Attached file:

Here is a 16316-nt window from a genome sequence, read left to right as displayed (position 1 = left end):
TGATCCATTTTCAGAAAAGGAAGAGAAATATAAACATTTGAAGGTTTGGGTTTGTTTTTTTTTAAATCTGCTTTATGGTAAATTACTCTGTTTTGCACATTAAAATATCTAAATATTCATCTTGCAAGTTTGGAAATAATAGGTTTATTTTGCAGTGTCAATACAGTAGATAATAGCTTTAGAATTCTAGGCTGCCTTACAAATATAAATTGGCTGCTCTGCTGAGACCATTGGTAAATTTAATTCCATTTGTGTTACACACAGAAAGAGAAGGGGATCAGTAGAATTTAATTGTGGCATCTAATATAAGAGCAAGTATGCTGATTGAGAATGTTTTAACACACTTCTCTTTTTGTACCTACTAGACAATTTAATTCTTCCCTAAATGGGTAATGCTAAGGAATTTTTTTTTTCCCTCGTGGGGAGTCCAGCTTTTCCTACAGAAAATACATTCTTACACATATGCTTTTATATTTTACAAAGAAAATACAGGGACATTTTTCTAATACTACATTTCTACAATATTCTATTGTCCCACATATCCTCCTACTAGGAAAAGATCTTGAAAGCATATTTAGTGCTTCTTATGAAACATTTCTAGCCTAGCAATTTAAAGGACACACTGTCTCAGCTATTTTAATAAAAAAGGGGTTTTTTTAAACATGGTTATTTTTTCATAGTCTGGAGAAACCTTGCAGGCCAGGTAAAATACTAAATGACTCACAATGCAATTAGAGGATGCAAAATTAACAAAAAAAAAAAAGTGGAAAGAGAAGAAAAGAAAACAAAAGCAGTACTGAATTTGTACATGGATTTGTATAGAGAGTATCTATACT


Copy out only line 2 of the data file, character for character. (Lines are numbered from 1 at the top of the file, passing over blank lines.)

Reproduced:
TGATCCATTTTCAGAAAAGGAAGAGAAATATAAACATTTGAAGGTTTGGGTTTGTTTTTTTTTAAATCTGCTTTATGGTAAATTACTCTGTTTTGCACATTAAAATATCTAAATATTCATCTTGCAAGTTTGGAAATAATAGGTTTATTTTGCAGTGTCAATACAGTAGATAATAGCTTTAGAATTCTAGGCTGCCTTACAAATATAAATTGGCTGCTCTGCTGAGACCATTGGTAAATTTAATTCCATTTGTGTTACACACAGAAAGAGAAGGGGATCAGTAGAATTTAATTGTGGCATCTAATATAAGAGCAAGTATGCTGATTGAGAATGTTTTAACACACTTCTCTTTTTGTACCTACTAGACAATTTAATTCTTCCCTAAATGGGTAATGCTAAGGAATTTTTTTTTTCCCTCGTGGGGAGTCCAGCTTTTCCTACAGAAAATACATTCTTACACATATGCTTTTATATTTTACAAAGAAAATACAGGGACATTTTTCTAATACTACATTTCTACAATATTCTATTGTCCCACATATCCTCCTACTAGGAAAAGATCTTGAAAGCATATTTAGTGCTTCTTATGAAACATTTCTAGCCTAGCAATTTAAAGGACACACTGTCTCAGCTATTTTAATAAAAAAGGGGTTTTTTTAAACATGGTTATTTTTTCATAGTCTGGAGAAACCTTGCAGGCCAGGTAAAATACTAAATGACTCACAATGCAATTAGAGGATGCAAAATTAACAAAAAAAAAAAAGTGGAAAGAGAAGAAAAGAAAACAAAAGCAGTACTGAATTTGTACATGGATTTGTATAGAGAGTATCTATACT